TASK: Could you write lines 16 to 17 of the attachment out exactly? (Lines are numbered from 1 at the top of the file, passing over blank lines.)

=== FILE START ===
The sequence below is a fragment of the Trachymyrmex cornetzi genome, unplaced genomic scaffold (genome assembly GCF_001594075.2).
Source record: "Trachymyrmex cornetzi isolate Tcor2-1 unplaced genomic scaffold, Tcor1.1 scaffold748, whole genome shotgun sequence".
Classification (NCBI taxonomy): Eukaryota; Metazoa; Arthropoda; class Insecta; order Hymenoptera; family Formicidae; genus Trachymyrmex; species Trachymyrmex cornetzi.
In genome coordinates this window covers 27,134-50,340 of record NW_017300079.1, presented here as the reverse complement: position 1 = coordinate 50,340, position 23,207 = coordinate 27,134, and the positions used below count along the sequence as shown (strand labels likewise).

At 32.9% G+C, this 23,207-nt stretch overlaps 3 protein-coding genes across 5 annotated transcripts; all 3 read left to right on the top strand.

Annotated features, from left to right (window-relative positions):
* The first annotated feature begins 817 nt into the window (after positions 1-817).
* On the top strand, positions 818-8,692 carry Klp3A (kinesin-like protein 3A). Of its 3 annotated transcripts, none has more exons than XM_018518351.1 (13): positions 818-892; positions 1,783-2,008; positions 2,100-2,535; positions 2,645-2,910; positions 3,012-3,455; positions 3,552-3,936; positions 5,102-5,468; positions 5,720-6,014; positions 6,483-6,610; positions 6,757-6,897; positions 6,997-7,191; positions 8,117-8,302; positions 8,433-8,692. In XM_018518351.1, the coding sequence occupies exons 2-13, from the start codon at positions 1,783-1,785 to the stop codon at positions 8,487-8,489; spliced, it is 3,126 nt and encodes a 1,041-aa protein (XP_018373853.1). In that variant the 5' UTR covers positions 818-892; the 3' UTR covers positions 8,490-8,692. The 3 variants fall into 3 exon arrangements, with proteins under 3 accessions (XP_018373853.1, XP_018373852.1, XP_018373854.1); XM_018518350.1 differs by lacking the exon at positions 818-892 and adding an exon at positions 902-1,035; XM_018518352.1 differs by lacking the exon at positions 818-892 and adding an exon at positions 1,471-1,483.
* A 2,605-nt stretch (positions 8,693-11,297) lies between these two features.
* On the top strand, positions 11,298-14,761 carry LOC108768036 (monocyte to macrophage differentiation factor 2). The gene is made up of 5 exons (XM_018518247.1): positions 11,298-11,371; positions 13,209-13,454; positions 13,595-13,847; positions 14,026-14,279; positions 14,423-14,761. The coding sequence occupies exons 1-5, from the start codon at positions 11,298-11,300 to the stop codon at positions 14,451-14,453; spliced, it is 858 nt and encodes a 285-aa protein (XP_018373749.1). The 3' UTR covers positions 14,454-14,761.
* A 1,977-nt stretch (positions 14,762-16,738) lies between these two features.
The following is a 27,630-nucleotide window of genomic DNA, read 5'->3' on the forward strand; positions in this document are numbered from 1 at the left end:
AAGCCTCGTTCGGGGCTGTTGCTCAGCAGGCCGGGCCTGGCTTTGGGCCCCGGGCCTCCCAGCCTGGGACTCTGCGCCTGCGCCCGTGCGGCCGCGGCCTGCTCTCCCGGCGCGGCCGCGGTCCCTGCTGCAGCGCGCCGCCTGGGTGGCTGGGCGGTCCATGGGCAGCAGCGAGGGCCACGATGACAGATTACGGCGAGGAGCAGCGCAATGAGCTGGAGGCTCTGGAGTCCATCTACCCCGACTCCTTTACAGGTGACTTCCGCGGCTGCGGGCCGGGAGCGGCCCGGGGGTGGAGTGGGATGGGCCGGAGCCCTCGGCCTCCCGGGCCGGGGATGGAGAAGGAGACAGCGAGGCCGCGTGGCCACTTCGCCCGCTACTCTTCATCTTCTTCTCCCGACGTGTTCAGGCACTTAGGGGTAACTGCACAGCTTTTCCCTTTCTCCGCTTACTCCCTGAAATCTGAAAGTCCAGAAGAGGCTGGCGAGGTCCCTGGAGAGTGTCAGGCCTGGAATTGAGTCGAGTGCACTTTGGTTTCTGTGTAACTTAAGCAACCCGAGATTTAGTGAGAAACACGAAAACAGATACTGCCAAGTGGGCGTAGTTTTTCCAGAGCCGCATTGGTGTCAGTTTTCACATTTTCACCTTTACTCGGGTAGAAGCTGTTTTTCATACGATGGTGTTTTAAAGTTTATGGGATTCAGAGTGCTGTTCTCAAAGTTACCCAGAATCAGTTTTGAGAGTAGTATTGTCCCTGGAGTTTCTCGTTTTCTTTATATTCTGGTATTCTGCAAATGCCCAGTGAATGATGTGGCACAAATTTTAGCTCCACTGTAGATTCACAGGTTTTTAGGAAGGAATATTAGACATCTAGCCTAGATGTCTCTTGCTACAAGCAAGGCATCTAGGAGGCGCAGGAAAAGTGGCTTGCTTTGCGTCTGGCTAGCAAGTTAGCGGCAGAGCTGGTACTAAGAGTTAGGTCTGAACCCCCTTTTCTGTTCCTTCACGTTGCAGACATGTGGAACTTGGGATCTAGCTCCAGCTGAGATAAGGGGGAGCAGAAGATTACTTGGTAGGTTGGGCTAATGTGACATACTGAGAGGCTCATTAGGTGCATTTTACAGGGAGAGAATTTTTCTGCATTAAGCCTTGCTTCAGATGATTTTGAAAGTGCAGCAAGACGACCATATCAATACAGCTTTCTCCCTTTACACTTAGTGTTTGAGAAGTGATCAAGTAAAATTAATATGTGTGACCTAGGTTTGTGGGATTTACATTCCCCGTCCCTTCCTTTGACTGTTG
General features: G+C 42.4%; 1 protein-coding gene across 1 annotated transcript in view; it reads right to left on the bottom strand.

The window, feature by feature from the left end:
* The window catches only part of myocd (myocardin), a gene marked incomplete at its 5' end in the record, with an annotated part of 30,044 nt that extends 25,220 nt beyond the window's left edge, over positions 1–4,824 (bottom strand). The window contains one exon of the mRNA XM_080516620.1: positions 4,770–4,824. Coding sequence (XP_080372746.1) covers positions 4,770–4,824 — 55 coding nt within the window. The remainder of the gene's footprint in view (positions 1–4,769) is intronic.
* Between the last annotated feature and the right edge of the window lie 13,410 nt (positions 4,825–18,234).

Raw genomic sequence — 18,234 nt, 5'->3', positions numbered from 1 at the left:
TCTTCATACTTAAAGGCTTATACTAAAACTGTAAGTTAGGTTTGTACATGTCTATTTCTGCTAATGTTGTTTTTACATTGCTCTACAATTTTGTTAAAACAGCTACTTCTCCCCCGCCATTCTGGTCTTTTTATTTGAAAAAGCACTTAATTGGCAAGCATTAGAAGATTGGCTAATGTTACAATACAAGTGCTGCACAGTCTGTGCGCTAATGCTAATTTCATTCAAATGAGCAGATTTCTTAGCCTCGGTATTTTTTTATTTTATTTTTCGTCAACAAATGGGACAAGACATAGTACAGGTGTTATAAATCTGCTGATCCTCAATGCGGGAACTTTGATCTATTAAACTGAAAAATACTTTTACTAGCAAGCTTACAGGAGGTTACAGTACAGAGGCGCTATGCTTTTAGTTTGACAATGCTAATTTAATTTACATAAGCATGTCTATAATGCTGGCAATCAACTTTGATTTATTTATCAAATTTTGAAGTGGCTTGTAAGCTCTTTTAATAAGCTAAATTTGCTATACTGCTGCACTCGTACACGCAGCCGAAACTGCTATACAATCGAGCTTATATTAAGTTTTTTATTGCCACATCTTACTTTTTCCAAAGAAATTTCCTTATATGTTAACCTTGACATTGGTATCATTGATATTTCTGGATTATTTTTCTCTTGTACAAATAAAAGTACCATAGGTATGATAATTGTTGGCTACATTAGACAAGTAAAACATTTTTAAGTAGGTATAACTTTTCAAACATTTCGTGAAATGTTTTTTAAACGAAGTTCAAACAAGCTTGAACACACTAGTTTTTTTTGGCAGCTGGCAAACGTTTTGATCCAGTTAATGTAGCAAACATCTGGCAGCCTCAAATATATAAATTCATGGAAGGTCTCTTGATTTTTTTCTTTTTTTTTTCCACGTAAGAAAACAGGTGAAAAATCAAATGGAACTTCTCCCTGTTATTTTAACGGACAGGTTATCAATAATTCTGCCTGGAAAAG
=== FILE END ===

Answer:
* The window catches only part of myocd (myocardin), a gene marked incomplete at its 5' end in the record, with an annotated part of 30,044 nt that extends 25,220 nt beyond the window's left edge, over positions 1–4,824 (bottom strand). The window contains one exon of the mRNA XM_080516620.1: positions 4,770–4,824. Coding sequence (XP_080372746.1) covers positions 4,770–4,824 — 55 coding nt within the window. The remainder of the gene's footprint in view (positions 1–4,769) is intronic.
* Between the last annotated feature and the right edge of the window lie 13,410 nt (positions 4,825–18,234).